When do populations polarize? An explanation
Jean-Pierre Benoît and
Juan Dubra ()
MPRA Paper from University Library of Munich, Germany
Numerous experiments demonstrate attitude polarization. For instance, Lord, Ross & Lepper presented subjects with the same mixed evidence on the deterrent effect of the death penalty. Both believers and skeptics of its deterrent effect became more convinced of their views; that is, the population polarized. However, not all experiments find this attitude polarization. We propose a theory of rational updating that accounts for both the positive and negative experimental findings. This is in contrast to existing theories, which predict either too much or too little polarization.
Keywords: Attitude Polarization; Confirmation Bias; Bayesian Decision Making (search for similar items in EconPapers)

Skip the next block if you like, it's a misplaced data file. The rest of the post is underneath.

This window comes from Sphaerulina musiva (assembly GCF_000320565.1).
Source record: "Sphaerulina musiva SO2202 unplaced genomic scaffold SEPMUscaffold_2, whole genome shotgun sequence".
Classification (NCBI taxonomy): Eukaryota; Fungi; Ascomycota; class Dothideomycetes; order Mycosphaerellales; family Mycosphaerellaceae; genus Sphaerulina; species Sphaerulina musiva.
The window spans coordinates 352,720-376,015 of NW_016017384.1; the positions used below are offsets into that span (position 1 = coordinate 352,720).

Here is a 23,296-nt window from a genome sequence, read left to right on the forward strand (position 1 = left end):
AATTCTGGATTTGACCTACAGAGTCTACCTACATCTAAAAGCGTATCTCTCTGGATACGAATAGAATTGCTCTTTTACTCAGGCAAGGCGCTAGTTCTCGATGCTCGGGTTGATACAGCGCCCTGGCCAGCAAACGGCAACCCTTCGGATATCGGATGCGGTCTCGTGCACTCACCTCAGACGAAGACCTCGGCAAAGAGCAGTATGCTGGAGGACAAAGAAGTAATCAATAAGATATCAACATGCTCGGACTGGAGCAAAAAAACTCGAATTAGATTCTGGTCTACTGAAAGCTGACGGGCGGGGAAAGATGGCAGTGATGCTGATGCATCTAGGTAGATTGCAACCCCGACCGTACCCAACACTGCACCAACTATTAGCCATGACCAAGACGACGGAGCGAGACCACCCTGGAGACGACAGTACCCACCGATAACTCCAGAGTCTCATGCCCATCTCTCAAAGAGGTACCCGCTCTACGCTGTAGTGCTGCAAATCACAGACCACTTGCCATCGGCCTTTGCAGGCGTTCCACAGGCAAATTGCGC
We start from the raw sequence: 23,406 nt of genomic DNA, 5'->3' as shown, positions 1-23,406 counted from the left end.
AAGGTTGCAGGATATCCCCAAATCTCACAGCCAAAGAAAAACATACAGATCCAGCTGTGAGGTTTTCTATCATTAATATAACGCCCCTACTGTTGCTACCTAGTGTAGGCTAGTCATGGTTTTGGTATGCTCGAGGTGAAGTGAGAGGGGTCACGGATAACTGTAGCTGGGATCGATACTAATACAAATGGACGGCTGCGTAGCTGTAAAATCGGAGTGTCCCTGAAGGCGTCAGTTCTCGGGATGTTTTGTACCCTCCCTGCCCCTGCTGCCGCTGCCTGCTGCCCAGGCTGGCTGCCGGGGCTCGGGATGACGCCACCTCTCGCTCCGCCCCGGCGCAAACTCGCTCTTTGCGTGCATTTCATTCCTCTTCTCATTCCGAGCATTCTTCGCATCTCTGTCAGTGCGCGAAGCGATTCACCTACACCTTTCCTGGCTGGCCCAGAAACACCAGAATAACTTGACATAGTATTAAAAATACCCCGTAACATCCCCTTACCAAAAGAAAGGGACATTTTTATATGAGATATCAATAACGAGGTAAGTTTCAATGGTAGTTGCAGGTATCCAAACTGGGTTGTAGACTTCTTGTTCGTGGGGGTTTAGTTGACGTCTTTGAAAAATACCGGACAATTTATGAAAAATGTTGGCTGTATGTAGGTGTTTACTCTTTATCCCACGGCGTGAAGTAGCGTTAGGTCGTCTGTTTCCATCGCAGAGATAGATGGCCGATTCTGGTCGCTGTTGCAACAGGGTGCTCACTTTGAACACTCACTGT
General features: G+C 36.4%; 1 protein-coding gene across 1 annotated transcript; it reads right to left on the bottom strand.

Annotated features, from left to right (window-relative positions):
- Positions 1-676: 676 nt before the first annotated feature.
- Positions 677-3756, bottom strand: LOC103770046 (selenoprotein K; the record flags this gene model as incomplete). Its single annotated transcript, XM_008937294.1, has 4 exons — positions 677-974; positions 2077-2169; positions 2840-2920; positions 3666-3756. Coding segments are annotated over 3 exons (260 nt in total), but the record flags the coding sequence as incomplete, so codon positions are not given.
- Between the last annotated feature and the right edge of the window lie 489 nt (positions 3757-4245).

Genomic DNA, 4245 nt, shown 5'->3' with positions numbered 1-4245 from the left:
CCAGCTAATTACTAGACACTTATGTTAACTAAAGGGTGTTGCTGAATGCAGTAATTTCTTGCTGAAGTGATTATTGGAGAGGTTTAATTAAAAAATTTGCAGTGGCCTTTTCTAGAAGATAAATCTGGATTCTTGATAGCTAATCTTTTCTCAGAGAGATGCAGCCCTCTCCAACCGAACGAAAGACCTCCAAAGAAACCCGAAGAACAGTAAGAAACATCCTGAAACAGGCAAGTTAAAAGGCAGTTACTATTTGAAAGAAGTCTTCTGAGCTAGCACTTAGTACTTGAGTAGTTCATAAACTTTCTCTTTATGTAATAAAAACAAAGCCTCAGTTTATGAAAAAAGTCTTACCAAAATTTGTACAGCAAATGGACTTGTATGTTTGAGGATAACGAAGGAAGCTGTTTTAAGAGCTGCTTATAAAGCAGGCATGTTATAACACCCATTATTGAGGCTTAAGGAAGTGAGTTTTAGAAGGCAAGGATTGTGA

JEL-codes: D10 D11 D12 D81 D82 D83 (search for similar items in EconPapers)
New Economics Papers: this item is included in nep-exp, nep-ltv and nep-upt
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Working Paper: When do populations polarize? An explanation (2018)
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Persistent link: https://EconPapers.repec.org/RePEc:pra:mprapa:86173
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